Historically Speaking Smudging

The smudging ceremony is a custom of Native American and other indigenous cultures. For centuries many cultures have used smudging to create a cleansing smoke bath that is used to purify the body, aura, energy, ceremonial/ritual space or any other space and personal articles. Smudging is performed to remove negative energy as well as for centering and healing. Our bodies and environments are not only physical but vibrate with invisible, silent energy.

Smudging calls on the spirits of sacred plants to drive away negative energies and restore balance. Plants such as tobacco, sage, cedar, sweet grass, juniper, lavender and copal are burned, and the smoke is directed with a single feather or a fan made of several feathers. Sage is said to purify and drive out negative energy, sweet grass to attract positive energy, beauty and sweetness, cedar to ward off sickness, lavender to bring spiritual blessing. Many tribes consider tobacco to be the most sacred plant, chasing away bad or negative feelings and bringing on good and positive thoughts and to connect people with the spiritual world. Native peoples used tobacco as a medicine, smoked in the evenings and not as a daily occurrence. Tobacco can become a poison when abused and treated without proper respect.

A single plant or mixture of plants is placed in a shell or other fireproof bowl and lit. Some cultures use only shells such as abalone, believing the shell, an element of water, balances the other elements of fire, air, and earth (plants) while some cultures will not use shells believing that the water element of the shell nullifies the fire element of the smudging. The dried plants are lit and aided in burning by waving a feather, fan, or hand. Blowing on the mixture is not advised as it is seen as blowing one’s negativity into the mixture as well as blowing away the effectiveness of the plant. The smoke is than wafted around oneself and environment creating a bath of smoke.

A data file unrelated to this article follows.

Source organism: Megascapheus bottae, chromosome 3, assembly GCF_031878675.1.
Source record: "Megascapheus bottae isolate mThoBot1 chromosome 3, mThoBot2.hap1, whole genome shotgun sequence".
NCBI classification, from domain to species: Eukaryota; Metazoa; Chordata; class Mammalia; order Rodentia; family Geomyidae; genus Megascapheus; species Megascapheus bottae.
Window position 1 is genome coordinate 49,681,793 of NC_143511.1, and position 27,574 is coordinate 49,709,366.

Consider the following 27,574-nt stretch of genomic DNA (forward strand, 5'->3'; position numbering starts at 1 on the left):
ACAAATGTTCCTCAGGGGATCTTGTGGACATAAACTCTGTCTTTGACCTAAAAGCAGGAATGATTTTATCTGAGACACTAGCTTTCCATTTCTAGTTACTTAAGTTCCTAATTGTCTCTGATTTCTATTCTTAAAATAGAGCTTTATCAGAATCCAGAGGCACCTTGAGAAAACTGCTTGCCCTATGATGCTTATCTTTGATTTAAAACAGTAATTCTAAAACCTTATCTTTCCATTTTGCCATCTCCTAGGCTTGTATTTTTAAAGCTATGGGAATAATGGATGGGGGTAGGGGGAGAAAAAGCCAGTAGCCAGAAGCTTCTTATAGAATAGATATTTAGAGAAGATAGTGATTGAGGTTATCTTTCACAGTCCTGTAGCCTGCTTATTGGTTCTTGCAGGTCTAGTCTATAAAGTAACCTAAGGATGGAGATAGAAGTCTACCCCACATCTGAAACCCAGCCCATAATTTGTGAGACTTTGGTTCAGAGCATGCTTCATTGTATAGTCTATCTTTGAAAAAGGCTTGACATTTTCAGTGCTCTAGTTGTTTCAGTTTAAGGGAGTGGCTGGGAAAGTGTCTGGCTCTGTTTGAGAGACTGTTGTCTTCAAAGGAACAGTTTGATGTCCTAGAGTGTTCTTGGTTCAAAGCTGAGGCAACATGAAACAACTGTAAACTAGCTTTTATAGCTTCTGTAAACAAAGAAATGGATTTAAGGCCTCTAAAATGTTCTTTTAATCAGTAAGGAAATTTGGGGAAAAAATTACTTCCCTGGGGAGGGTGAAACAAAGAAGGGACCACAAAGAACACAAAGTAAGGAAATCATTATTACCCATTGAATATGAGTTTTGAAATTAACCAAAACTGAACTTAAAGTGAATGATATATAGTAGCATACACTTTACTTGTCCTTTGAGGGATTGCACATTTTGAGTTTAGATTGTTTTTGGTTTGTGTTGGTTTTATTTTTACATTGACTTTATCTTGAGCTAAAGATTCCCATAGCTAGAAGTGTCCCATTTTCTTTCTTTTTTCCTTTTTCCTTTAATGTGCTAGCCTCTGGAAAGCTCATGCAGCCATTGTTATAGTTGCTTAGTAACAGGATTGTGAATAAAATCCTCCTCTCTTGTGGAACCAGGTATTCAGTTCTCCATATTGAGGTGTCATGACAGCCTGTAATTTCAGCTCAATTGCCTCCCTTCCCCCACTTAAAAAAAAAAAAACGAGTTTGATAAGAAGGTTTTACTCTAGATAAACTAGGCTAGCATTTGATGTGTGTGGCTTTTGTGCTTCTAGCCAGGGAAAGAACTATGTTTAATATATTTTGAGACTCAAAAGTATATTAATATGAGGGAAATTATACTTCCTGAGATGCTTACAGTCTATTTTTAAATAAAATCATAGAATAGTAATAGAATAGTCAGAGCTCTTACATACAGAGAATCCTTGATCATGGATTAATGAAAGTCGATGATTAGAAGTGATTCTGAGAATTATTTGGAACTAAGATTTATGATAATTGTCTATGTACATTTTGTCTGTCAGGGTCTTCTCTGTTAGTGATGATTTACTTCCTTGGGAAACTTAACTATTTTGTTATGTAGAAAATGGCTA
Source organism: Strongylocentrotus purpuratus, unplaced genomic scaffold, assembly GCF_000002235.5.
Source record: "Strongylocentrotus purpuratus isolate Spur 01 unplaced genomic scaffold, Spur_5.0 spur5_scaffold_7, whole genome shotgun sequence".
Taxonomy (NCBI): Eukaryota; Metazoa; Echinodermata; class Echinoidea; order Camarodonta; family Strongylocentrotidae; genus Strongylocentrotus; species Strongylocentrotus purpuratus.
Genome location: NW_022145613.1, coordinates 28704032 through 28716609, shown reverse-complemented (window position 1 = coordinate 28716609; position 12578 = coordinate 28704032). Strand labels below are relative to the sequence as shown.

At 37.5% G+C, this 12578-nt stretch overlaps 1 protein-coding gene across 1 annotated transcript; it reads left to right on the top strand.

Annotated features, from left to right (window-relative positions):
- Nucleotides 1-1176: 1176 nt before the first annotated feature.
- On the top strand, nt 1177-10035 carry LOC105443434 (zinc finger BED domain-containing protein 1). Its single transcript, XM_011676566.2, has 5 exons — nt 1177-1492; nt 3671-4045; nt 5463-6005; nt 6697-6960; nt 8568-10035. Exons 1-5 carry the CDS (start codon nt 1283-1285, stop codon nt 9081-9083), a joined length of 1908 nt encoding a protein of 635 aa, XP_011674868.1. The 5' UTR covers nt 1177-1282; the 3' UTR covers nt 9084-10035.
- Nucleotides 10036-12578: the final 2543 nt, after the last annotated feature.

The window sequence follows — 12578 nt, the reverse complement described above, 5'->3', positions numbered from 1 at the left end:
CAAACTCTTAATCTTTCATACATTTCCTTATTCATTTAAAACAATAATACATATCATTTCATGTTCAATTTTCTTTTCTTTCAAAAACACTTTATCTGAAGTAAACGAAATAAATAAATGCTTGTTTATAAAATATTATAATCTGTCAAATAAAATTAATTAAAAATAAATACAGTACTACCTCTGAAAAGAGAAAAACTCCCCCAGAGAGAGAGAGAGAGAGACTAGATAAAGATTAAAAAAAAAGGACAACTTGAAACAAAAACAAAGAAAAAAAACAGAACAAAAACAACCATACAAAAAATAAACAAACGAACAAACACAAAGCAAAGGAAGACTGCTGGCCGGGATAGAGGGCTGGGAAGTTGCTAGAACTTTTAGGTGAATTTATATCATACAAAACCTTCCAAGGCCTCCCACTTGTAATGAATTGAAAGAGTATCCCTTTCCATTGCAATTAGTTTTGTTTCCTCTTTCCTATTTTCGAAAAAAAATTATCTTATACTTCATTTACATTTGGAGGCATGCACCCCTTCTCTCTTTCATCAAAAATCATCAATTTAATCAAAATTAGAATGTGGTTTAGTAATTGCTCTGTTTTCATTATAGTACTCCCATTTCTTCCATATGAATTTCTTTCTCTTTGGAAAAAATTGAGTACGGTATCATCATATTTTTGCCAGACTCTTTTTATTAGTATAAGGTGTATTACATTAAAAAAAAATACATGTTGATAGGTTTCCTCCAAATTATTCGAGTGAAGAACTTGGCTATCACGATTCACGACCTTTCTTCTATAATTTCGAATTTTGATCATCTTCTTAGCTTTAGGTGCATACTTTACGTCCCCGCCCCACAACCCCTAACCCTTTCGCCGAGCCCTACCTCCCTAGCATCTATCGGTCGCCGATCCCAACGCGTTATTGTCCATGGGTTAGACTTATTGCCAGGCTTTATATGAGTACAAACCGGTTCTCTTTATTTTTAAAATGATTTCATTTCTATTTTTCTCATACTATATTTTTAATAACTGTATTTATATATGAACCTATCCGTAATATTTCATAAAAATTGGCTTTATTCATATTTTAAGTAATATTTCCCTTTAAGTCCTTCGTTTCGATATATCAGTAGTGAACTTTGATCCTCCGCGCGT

Dried plants that are tied into bundles are called smudge sticks, which are lit and burned on one end. Loose plants can be burned in the shell or bowl or placed directly onto burning wood or crumbled over a piece of charcoal.

In native cultures birds are highly revered because of their closeness to Grandfather Creator in the heavens. It is believed the feather possesses the spirit qualities of the bird– to be the breath of life as well as connecting us to the heavens above and mother earth below. Because of the way they are constructed, it is believed that feathers have the ability to comb someone’s energy or aura of blockages therefore aiding in the cleansing smoke bath.

Ceremonial and dance fans are made by Native Americans from all or part of a wing of an eagle. Some indigenous peoples may use other raptor or exotic bird feathers. Southwestern, Central and South American tribes often use macaw feathers, especially for prayer fans.

Remember that smudging is for cleansing your body and environment, not to fill the room or your lungs with smoke! Avoid smudging where there are allergic people, infants, or pregnant women.

Don’t leave bowls, smudge sticks, candles, charcoal, or other items used for smudging unattended. Usually, the plants in the container or the smudge sticks will burn out on their own. If you need to distinguish them, tap the end of the smudge sticks or sweet grass braids on the container until burned out, or keep a little sand or soil in the bowl or shell to snuff them out with and to keep the bottom of the container from getting too hot.

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((¸¸.·´ ..·´ Trish-:¦:-
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